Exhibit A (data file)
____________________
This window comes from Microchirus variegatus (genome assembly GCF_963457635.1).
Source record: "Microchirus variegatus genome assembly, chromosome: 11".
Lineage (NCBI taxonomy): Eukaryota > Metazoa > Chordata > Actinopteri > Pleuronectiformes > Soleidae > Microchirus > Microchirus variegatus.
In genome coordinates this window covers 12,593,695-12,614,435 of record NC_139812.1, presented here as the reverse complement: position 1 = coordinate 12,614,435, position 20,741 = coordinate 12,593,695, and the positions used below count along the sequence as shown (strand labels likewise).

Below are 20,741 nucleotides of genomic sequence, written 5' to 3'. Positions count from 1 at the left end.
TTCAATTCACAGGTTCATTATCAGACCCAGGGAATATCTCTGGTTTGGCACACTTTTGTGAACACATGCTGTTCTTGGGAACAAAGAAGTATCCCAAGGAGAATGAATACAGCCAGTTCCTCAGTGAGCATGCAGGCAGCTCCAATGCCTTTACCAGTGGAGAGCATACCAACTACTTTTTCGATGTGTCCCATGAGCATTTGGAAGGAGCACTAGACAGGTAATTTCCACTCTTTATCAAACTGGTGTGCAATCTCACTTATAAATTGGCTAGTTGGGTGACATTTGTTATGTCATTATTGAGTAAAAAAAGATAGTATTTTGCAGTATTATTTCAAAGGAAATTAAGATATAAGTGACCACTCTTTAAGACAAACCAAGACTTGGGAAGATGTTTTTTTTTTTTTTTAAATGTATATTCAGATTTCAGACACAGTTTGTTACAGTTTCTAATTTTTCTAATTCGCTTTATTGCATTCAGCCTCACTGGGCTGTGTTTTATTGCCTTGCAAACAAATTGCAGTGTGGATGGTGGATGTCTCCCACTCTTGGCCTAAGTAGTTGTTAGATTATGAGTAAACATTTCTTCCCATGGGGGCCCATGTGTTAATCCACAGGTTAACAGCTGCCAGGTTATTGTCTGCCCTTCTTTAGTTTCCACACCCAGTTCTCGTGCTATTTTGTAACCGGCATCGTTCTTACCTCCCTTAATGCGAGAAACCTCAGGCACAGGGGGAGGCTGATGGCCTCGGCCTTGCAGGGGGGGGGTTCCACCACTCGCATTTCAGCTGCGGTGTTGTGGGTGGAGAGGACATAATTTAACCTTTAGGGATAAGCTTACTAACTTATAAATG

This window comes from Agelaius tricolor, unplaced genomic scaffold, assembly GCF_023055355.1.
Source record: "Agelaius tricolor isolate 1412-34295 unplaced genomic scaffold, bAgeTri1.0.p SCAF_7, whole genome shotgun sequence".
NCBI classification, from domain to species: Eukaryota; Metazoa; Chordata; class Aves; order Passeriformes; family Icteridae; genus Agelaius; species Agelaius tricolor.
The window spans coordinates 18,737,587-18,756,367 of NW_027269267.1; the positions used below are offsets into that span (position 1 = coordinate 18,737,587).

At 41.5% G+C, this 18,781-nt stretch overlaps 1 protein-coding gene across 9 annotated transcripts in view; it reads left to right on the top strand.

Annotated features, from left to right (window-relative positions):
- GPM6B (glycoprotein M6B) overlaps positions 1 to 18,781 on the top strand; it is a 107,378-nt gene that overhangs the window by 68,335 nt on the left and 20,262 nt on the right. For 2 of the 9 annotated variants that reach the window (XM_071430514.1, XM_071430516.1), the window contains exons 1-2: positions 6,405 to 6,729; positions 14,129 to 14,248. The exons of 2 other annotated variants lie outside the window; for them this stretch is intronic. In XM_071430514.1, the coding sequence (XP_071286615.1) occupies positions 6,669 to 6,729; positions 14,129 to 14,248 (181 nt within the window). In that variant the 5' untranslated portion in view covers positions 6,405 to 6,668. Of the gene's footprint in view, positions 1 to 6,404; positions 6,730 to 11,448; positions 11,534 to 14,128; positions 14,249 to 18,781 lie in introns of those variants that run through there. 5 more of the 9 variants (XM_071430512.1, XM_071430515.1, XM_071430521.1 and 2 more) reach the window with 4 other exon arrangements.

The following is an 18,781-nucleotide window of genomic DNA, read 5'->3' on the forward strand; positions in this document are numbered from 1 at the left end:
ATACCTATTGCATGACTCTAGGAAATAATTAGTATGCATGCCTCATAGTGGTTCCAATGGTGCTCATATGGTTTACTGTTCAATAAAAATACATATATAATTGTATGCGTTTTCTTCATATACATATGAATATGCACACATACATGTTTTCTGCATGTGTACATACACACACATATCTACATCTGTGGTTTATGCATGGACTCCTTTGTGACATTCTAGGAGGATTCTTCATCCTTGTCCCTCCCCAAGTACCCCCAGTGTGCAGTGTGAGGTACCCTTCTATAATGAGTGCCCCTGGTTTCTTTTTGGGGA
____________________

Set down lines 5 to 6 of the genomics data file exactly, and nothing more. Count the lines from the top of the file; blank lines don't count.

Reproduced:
Below are 20,741 nucleotides of genomic sequence, written 5' to 3'. Positions count from 1 at the left end.
TTCAATTCACAGGTTCATTATCAGACCCAGGGAATATCTCTGGTTTGGCACACTTTTGTGAACACATGCTGTTCTTGGGAACAAAGAAGTATCCCAAGGAGAATGAATACAGCCAGTTCCTCAGTGAGCATGCAGGCAGCTCCAATGCCTTTACCAGTGGAGAGCATACCAACTACTTTTTCGATGTGTCCCATGAGCATTTGGAAGGAGCACTAGACAGGTAATTTCCACTCTTTATCAAACTGGTGTGCAATCTCACTTATAAATTGGCTAGTTGGGTGACATTTGTTATGTCATTATTGAGTAAAAAAAGATAGTATTTTGCAGTATTATTTCAAAGGAAATTAAGATATAAGTGACCACTCTTTAAGACAAACCAAGACTTGGGAAGATGTTTTTTTTTTTTTTTAAATGTATATTCAGATTTCAGACACAGTTTGTTACAGTTTCTAATTTTTCTAATTCGCTTTATTGCATTCAGCCTCACTGGGCTGTGTTTTATTGCCTTGCAAACAAATTGCAGTGTGGATGGTGGATGTCTCCCACTCTTGGCCTAAGTAGTTGTTAGATTATGAGTAAACATTTCTTCCCATGGGGGCCCATGTGTTAATCCACAGGTTAACAGCTGCCAGGTTATTGTCTGCCCTTCTTTAGTTTCCACACCCAGTTCTCGTGCTATTTTGTAACCGGCATCGTTCTTACCTCCCTTAATGCGAGAAACCTCAGGCACAGGGGGAGGCTGATGGCCTCGGCCTTGCAGGGGGGGGGTTCCACCACTCGCATTTCAGCTGCGGTGTTGTGGGTGGAGAGGACATAATTTAACCTTTAGGGATAAGCTTACTAACTTATAAATG